It can be done - a council has U-turned on plans for a licensing scheme for landlords.
The move by Hounslow council follows representations by the Residential Landlords Association and Safeagent, formerly known as the National Approved Letting Scheme.
In July the council’s cabinet agreed to proceed with plans for an additional licensing scheme for landlords but the RLA threatened the council with judicial review on the basis that the consultation it ran to establish the scheme was flawed in a number of respects.
- It failed to provide any information upon which the plans for the scheme were being made;
- No information was provided to prove the ineffective management of Houses of Multiple Occupation for which such schemes are generally used;
- It failed to outline, as is required by law, how such a licencing scheme would be consistent with the council’s housing strategy and what conclusions the councils had reached about potential alternative ways of addressing the problems this scheme was seeking to address;
- Whilst the consultation proposed that the scheme be adopted across the whole Borough it made reference to applying it across a smaller area without giving respondents to the consultation any information about what this might look like. This gave the clear impression that the Council had made up its mind before the consultation began;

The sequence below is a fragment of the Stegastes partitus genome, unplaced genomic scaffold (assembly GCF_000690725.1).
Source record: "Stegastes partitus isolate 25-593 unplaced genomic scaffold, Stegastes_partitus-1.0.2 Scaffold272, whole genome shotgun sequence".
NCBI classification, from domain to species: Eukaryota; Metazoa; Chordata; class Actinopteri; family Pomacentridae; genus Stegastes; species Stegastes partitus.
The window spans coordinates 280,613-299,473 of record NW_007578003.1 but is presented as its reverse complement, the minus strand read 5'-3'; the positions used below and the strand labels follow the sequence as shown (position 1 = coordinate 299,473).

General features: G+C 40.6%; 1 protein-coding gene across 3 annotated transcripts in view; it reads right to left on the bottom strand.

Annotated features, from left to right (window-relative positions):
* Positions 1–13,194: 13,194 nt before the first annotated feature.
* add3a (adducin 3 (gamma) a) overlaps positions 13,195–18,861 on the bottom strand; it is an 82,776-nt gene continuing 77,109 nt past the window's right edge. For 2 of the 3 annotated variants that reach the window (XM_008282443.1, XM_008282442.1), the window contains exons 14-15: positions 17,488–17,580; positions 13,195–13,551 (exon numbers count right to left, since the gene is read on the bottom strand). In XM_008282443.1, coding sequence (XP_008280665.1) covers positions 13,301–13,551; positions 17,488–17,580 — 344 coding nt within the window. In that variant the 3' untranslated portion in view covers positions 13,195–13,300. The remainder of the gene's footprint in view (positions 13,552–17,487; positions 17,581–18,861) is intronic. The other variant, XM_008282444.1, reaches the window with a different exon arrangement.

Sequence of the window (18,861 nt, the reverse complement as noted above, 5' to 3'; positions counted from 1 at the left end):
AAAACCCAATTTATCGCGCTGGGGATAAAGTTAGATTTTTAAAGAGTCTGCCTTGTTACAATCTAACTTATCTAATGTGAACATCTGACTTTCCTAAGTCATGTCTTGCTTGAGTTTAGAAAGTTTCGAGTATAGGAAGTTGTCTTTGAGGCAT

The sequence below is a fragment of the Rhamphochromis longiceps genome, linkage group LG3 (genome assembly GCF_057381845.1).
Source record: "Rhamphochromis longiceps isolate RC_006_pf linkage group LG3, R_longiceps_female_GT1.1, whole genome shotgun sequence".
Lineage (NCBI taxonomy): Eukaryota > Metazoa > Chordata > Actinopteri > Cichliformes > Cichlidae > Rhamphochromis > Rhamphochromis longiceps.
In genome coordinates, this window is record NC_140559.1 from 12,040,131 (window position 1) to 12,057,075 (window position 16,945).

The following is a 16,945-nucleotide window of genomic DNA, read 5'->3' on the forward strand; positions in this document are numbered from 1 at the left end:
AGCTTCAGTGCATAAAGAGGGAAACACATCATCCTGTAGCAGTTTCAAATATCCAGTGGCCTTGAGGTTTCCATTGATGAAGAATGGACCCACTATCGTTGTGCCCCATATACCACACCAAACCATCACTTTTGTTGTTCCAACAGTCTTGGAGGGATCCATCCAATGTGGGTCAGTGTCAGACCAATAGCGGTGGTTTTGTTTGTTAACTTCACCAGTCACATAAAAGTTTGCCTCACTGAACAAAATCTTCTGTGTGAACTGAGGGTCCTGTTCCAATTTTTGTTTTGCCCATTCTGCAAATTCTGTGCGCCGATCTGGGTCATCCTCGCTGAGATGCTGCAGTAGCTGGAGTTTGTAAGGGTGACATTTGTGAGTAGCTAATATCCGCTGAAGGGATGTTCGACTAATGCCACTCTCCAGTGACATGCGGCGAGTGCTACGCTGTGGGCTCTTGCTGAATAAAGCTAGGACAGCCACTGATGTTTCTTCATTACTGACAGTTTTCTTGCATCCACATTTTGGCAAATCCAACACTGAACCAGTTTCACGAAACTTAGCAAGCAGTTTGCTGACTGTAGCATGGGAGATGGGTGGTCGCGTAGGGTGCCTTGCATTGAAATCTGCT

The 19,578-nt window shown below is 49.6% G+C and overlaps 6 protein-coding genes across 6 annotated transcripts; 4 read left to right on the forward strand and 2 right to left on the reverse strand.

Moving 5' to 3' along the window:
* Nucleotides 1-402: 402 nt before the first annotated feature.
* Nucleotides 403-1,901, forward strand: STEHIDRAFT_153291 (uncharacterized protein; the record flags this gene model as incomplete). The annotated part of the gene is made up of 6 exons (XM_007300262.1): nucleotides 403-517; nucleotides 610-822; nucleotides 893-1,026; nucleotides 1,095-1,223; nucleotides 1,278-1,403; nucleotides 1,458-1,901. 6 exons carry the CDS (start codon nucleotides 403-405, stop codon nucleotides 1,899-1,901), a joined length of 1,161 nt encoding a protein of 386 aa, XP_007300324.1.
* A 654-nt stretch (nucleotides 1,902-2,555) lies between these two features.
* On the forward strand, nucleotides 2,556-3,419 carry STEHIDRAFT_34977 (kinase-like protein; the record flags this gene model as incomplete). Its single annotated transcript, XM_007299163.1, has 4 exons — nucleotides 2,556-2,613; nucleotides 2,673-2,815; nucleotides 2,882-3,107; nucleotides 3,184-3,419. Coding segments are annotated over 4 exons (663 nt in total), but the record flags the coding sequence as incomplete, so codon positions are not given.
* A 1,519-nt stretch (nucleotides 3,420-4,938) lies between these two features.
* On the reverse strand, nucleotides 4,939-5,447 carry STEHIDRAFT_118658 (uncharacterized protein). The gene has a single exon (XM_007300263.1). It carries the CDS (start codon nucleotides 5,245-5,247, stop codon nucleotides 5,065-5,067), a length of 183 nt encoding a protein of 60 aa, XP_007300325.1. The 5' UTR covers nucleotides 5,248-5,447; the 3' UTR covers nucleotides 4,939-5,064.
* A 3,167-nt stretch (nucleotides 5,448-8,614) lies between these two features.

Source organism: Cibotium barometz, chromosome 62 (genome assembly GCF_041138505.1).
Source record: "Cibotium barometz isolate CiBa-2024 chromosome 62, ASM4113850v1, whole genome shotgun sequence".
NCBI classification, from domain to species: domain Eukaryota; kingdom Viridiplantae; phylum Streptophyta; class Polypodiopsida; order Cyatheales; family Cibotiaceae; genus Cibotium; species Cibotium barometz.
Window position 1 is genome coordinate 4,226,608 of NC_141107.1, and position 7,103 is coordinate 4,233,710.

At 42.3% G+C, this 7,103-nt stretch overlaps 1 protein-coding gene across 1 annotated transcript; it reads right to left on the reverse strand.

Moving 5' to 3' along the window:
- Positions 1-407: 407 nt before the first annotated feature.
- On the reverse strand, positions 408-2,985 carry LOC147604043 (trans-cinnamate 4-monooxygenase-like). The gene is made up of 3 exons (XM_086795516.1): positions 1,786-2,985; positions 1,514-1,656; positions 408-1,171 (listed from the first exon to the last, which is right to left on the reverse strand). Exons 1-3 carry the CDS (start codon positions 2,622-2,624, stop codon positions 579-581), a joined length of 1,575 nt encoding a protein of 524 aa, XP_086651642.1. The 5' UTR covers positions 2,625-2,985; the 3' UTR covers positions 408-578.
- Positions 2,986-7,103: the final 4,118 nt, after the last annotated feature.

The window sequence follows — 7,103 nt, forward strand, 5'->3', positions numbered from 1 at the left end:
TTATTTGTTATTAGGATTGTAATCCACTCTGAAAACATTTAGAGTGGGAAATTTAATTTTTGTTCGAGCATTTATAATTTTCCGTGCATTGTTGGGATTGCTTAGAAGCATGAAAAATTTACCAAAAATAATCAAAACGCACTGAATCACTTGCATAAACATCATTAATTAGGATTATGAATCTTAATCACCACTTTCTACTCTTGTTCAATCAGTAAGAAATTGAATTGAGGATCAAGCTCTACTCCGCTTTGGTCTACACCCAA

- Although much of the information about the above was presented to the Council’s cabinet, these papers could not be found on the authority’s website for respondents to access.
The council’s lawyers have now contacted the RLA to confirm that it will not take forward the decision to introduce the additional licencing scheme, and will reconsider the way forward, including carrying out a new consultation.
RLA policy director David Smith says: “We welcome today’s news. Hounslow council had failed to consult on its plans properly. We are glad that they have had the courage to admit this and think again.
“Rather than seeking to re-consult on its proposals, the council should consider the reality that they can already access a wealth of information on landlords from council tax returns, tenancy deposit schemes and the electoral roll. Instead of tying up good landlords with red tape whilst the criminals continue operating under the radar, the council needs to develop proper enforcement strategies focussed on rooting out those who bring the sector into disrepute. Licensing does not achieve this.”
And safeagent chief executive Isobel Thomson adds: “It is important that councils do not just automatically view licensing as the panacea for all ills in the private rental sector. There are other existing options at their disposal which could be used more sensibly and would not involve the cost or the level of administration that licensing does.”